Amazon Kingfisher (Chloroceryle amazona) Science Article 1
We examined the influence of food accessibility on the reproductive behavior of the Amazon Kingfisher (Chloroceryle amazona) in Panama. Both sexes invested equally in nest building, but females incubated the eggs more often than males. Foraging performance (time elapsed between successful dives) differed between mates because they often used different foraging patches within the breeding territory. Male foraging performance was significantly correlated to fish biomass sampled from preferred foraging patches. Furthermore, the level of a male’s foraging determined the number of fish he fed to his mate: more successful foragers courtship-fed their mates more fish than less successful males. In turn, the rate of courtship feeding influenced whether a female would lay eggs and the date of laying. Pre-laying foraging performance of both sexes was a predictor of the number of fish fed to nestlings. We conclude that disparities in the amount of food delivered to ovulating females by males, and to nestlings by both parents, are determined by the distribution of food within the territory.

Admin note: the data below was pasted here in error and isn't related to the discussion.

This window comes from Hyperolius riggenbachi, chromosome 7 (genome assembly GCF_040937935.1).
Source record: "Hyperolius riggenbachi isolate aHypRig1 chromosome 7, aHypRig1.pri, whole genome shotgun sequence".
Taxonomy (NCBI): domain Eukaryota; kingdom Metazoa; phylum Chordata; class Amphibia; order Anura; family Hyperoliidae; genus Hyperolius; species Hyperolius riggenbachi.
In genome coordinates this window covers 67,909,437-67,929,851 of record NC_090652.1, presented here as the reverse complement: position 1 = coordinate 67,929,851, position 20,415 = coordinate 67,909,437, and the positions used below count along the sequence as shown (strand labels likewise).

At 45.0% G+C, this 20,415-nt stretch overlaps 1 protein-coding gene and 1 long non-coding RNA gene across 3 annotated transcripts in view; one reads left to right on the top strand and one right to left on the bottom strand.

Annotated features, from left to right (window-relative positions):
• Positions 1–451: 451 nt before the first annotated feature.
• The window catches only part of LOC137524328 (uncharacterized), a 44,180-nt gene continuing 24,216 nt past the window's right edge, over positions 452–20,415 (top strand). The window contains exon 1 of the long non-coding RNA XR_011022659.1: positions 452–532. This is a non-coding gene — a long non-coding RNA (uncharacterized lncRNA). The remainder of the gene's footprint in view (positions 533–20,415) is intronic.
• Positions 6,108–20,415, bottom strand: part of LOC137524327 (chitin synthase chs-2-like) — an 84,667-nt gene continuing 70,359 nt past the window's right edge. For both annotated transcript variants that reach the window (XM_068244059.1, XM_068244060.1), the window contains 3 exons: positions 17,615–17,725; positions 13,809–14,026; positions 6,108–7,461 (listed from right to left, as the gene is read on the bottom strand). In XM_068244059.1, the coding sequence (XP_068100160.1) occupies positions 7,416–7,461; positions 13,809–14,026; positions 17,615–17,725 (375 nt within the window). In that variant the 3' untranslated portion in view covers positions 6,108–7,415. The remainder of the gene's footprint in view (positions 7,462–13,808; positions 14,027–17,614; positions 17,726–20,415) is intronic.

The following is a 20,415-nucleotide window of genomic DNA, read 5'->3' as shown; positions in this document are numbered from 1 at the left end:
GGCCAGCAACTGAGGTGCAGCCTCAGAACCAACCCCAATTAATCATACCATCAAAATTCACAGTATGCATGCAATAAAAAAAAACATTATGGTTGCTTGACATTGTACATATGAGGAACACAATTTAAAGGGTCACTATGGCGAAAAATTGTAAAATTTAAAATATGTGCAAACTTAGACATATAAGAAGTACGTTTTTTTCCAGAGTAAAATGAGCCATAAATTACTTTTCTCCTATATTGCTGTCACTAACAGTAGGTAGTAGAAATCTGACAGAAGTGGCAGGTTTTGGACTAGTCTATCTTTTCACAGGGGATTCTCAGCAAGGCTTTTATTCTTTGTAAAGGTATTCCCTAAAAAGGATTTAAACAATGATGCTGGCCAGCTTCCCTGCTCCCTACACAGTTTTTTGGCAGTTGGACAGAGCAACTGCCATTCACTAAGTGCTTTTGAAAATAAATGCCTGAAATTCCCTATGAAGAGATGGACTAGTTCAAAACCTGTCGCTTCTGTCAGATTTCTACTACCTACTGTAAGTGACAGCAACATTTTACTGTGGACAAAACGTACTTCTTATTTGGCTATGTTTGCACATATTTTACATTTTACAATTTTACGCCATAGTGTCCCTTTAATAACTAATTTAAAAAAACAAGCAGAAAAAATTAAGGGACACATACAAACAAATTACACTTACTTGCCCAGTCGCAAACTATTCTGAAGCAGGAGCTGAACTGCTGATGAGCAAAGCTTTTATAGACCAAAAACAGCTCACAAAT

WILLIAM JAMES DAVIS DOUGLAS J. GRAHAM, The Auk: Vol. 108, No. 4, October-December, 1991